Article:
Sense and Sensibility
> Norwich Playhouse
Swivelling pillars and clever lighting effects; good timing and nicely judged comic acting were the order of the day in this new adaptation by Roger Parsley and Andy Graham, albeit that the production was a little dull.
The hapless disinherited sisters (only two of them in this version) were well matched in the shape of Rebecca Perry and Louise Brighton, and my early fears that they would squeak, pout and stomp about the stage in their frocks turned out to be ill founded beyond the end of the first scene.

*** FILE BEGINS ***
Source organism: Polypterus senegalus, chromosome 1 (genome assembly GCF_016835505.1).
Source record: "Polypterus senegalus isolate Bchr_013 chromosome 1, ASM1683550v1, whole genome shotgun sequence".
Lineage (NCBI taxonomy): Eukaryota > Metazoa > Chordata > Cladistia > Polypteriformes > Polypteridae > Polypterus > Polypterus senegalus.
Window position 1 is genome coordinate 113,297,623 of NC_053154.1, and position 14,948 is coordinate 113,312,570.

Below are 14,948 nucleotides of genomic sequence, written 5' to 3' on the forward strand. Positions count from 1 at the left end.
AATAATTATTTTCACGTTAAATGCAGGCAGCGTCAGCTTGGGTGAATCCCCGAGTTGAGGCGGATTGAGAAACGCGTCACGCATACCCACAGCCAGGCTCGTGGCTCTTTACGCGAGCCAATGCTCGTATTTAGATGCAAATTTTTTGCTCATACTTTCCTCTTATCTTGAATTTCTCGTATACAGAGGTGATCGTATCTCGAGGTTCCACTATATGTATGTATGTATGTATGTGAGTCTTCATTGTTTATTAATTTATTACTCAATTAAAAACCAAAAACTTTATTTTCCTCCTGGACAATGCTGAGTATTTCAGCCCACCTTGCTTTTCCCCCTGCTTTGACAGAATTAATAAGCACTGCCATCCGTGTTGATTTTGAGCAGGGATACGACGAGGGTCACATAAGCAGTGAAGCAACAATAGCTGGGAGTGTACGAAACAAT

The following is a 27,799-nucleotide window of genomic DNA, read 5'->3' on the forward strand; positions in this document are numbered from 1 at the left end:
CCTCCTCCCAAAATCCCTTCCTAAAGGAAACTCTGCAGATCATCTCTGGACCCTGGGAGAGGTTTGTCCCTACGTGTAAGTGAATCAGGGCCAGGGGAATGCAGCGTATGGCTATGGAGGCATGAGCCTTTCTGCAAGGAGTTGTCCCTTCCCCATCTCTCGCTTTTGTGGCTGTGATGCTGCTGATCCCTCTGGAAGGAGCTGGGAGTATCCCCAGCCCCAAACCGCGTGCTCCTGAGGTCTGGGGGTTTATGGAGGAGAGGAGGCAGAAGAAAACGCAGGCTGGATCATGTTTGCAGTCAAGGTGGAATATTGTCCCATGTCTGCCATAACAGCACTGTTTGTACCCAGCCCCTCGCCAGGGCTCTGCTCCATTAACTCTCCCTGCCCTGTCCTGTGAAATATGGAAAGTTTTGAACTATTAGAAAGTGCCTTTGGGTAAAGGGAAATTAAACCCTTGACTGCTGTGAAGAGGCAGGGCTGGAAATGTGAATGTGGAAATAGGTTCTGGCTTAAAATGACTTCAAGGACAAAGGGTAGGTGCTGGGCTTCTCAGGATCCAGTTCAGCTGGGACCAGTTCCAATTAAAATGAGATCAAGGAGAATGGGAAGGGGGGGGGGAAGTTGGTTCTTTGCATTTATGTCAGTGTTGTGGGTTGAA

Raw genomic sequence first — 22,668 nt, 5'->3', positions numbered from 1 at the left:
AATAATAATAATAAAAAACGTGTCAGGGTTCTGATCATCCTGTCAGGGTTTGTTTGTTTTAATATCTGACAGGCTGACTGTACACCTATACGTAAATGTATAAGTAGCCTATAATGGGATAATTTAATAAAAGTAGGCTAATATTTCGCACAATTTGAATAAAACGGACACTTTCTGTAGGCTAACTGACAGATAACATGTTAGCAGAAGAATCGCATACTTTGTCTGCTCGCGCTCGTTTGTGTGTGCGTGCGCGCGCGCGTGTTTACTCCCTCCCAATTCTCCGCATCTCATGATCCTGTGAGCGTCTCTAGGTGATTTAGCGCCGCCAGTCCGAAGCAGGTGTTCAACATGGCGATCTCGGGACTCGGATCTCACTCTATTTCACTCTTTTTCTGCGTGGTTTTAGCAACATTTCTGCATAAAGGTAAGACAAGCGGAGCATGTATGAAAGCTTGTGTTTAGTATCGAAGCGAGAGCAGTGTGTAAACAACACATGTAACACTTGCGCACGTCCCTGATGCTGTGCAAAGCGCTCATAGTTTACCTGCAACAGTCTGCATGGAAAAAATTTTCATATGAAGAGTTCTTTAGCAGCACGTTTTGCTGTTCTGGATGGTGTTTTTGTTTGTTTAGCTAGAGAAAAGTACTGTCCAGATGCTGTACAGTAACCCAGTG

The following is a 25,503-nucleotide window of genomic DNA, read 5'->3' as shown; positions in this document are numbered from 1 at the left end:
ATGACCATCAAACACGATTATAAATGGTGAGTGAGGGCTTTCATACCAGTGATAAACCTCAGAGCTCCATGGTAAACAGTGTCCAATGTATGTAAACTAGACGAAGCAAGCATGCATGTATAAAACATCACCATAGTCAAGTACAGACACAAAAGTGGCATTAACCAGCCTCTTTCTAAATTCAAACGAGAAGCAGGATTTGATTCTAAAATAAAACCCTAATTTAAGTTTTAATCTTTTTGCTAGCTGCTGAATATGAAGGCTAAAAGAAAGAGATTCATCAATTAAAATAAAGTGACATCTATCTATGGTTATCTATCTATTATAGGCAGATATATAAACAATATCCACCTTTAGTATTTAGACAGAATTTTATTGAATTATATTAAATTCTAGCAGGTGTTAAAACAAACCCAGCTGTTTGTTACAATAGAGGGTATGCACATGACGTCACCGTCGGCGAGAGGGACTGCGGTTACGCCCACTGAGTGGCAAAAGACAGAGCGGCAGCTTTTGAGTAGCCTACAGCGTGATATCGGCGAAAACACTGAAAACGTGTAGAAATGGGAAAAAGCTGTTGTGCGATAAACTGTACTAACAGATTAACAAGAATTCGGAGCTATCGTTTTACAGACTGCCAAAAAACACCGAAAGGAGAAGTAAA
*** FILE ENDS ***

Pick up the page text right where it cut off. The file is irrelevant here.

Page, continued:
The joy of the show for me, however, was Mrs Jennings (Carol Thornton): full of fuss and mischief, and perhaps surpassing even Jane Austen's view of her in terms of intelligence. The men, too, were admirably wimpy.
The first part of the book had been cut, which early on made for a certain unmotivated abruptness in terms of the choices characters were making, and the shift from scene to scene was a bit bumpy.
Despite this the play far surpassed that saccharine blockbuster version of Pride and Preju-dice with Colin Firth and was heaps better than the film with Emma Thompson, staying close enough to the original to let Austen's dry wit cut through.